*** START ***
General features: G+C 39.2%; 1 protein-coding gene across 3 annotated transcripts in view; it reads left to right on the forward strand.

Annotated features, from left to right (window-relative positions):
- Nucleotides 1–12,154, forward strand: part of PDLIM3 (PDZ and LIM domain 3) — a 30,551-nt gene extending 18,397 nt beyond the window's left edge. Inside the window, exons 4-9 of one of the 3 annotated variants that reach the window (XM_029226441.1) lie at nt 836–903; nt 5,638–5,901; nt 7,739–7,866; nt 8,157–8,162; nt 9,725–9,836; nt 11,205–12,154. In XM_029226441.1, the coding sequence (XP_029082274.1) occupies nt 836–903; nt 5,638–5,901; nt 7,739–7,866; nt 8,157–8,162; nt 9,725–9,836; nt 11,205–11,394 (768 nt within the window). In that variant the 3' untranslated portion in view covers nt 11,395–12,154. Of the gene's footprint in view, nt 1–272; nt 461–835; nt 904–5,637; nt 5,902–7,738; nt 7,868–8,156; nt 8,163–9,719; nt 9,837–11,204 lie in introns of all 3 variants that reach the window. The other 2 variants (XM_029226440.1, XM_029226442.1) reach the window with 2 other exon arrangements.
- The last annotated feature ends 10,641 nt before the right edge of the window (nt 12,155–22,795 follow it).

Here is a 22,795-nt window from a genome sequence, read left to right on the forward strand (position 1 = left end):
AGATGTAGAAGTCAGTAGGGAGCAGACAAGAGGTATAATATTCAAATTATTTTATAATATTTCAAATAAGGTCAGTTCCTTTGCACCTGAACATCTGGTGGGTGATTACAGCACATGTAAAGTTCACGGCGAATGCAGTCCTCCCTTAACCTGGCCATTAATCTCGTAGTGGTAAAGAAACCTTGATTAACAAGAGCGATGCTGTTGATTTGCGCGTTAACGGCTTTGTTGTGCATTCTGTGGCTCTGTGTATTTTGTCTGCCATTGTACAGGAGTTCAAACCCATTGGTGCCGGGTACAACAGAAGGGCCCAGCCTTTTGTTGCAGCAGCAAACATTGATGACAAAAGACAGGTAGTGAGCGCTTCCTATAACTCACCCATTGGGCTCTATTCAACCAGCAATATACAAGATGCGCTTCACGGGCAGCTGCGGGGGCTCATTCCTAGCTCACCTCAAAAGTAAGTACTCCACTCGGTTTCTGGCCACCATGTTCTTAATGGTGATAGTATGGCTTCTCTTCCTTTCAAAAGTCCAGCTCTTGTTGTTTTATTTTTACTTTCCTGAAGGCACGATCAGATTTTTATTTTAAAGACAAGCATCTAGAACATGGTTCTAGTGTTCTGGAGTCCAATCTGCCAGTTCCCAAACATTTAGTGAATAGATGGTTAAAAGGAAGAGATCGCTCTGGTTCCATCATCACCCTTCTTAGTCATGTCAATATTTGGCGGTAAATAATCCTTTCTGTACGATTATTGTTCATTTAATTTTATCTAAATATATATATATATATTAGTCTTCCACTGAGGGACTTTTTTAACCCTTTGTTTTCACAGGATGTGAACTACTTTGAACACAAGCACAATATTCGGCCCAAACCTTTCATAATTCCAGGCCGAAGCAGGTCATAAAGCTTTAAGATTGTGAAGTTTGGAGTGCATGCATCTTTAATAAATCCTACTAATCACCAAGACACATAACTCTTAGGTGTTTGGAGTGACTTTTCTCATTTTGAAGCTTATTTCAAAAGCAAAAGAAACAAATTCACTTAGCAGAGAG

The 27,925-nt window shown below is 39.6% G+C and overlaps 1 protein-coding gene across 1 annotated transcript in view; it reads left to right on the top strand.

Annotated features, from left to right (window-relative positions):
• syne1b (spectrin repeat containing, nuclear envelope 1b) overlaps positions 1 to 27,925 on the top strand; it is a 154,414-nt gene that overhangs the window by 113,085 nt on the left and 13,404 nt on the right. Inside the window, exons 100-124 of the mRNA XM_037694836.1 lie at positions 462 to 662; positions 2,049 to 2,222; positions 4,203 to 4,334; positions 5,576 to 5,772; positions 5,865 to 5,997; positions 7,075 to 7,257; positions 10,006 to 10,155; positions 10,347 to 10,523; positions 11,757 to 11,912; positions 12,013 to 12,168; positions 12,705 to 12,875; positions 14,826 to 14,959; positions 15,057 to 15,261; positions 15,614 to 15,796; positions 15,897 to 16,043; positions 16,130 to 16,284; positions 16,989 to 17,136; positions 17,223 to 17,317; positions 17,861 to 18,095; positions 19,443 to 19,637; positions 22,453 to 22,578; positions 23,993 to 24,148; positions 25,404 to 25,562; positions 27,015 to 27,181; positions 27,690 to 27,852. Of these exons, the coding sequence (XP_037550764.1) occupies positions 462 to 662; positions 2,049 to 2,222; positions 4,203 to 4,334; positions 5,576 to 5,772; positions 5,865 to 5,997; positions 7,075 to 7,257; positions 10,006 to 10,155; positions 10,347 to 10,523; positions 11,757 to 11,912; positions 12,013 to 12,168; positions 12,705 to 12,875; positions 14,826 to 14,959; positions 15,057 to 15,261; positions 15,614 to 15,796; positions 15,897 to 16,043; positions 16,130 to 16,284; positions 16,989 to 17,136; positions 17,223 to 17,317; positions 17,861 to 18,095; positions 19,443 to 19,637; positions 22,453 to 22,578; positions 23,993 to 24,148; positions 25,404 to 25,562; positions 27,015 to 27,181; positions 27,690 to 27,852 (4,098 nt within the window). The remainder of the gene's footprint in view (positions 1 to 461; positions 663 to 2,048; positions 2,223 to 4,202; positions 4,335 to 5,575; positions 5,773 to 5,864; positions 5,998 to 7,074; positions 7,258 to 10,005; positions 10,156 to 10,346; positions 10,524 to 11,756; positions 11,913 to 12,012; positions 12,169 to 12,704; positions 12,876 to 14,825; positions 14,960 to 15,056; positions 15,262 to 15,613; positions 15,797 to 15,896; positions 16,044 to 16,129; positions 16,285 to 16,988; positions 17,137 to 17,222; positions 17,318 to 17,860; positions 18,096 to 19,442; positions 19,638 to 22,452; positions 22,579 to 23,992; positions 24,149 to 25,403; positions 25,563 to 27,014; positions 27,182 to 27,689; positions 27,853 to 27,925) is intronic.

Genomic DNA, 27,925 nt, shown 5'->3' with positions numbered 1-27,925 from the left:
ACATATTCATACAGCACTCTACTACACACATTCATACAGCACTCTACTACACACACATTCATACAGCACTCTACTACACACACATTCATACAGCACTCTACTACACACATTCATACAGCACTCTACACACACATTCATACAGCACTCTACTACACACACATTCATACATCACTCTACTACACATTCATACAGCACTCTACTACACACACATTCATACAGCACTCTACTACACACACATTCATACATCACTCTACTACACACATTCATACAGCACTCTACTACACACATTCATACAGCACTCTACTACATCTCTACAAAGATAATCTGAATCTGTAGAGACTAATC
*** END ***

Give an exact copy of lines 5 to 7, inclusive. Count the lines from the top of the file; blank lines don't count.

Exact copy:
Here is a 22,795-nt window from a genome sequence, read left to right on the forward strand (position 1 = left end):
AGATGTAGAAGTCAGTAGGGAGCAGACAAGAGGTATAATATTCAAATTATTTTATAATATTTCAAATAAGGTCAGTTCCTTTGCACCTGAACATCTGGTGGGTGATTACAGCACATGTAAAGTTCACGGCGAATGCAGTCCTCCCTTAACCTGGCCATTAATCTCGTAGTGGTAAAGAAACCTTGATTAACAAGAGCGATGCTGTTGATTTGCGCGTTAACGGCTTTGTTGTGCATTCTGTGGCTCTGTGTATTTTGTCTGCCATTGTACAGGAGTTCAAACCCATTGGTGCCGGGTACAACAGAAGGGCCCAGCCTTTTGTTGCAGCAGCAAACATTGATGACAAAAGACAGGTAGTGAGCGCTTCCTATAACTCACCCATTGGGCTCTATTCAACCAGCAATATACAAGATGCGCTTCACGGGCAGCTGCGGGGGCTCATTCCTAGCTCACCTCAAAAGTAAGTACTCCACTCGGTTTCTGGCCACCATGTTCTTAATGGTGATAGTATGGCTTCTCTTCCTTTCAAAAGTCCAGCTCTTGTTGTTTTATTTTTACTTTCCTGAAGGCACGATCAGATTTTTATTTTAAAGACAAGCATCTAGAACATGGTTCTAGTGTTCTGGAGTCCAATCTGCCAGTTCCCAAACATTTAGTGAATAGATGGTTAAAAGGAAGAGATCGCTCTGGTTCCATCATCACCCTTCTTAGTCATGTCAATATTTGGCGGTAAATAATCCTTTCTGTACGATTATTGTTCATTTAATTTTATCTAAATATATATATATATATTAGTCTTCCACTGAGGGACTTTTTTAACCCTTTGTTTTCACAGGATGTGAACTACTTTGAACACAAGCACAATATTCGGCCCAAACCTTTCATAATTCCAGGCCGAAGCAGGTCATAAAGCTTTAAGATTGTGAAGTTTGGAGTGCATGCATCTTTAATAAATCCTACTAATCACCAAGACACATAACTCTTAGGTGTTTGGAGTGACTTTTCTCATTTTGAAGCTTATTTCAAAAGCAAAAGAAACAAATTCACTTAGCAGAGAG

The 27,925-nt window shown below is 39.6% G+C and overlaps 1 protein-coding gene across 1 annotated transcript in view; it reads left to right on the top strand.